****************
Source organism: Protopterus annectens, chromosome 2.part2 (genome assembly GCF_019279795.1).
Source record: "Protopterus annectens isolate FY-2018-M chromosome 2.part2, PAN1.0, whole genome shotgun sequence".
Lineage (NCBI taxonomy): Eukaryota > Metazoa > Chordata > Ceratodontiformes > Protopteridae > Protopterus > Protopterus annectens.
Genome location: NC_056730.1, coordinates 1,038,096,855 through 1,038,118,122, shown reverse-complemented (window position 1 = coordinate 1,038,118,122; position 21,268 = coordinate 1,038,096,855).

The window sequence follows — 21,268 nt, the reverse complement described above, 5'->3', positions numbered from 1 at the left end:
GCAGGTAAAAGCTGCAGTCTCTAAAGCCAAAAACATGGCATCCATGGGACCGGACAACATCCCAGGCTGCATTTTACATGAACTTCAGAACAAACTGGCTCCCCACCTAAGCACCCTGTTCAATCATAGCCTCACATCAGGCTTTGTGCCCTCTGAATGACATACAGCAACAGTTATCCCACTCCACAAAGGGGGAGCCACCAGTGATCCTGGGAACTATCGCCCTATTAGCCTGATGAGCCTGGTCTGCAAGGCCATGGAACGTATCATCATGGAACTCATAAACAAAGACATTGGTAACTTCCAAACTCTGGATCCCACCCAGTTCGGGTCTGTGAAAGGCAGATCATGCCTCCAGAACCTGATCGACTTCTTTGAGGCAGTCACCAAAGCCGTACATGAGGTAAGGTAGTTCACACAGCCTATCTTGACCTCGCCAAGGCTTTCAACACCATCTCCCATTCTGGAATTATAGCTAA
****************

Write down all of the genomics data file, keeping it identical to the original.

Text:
Source organism: Protopterus annectens, chromosome 2.part2 (genome assembly GCF_019279795.1).
Source record: "Protopterus annectens isolate FY-2018-M chromosome 2.part2, PAN1.0, whole genome shotgun sequence".
Lineage (NCBI taxonomy): Eukaryota > Metazoa > Chordata > Ceratodontiformes > Protopteridae > Protopterus > Protopterus annectens.
Genome location: NC_056730.1, coordinates 1,038,096,855 through 1,038,118,122, shown reverse-complemented (window position 1 = coordinate 1,038,118,122; position 21,268 = coordinate 1,038,096,855).

The window sequence follows — 21,268 nt, the reverse complement described above, 5'->3', positions numbered from 1 at the left end:
GCAGGTAAAAGCTGCAGTCTCTAAAGCCAAAAACATGGCATCCATGGGACCGGACAACATCCCAGGCTGCATTTTACATGAACTTCAGAACAAACTGGCTCCCCACCTAAGCACCCTGTTCAATCATAGCCTCACATCAGGCTTTGTGCCCTCTGAATGACATACAGCAACAGTTATCCCACTCCACAAAGGGGGAGCCACCAGTGATCCTGGGAACTATCGCCCTATTAGCCTGATGAGCCTGGTCTGCAAGGCCATGGAACGTATCATCATGGAACTCATAAACAAAGACATTGGTAACTTCCAAACTCTGGATCCCACCCAGTTCGGGTCTGTGAAAGGCAGATCATGCCTCCAGAACCTGATCGACTTCTTTGAGGCAGTCACCAAAGCCGTACATGAGGTAAGGTAGTTCACACAGCCTATCTTGACCTCGCCAAGGCTTTCAACACCATCTCCCATTCTGGAATTATAGCTAA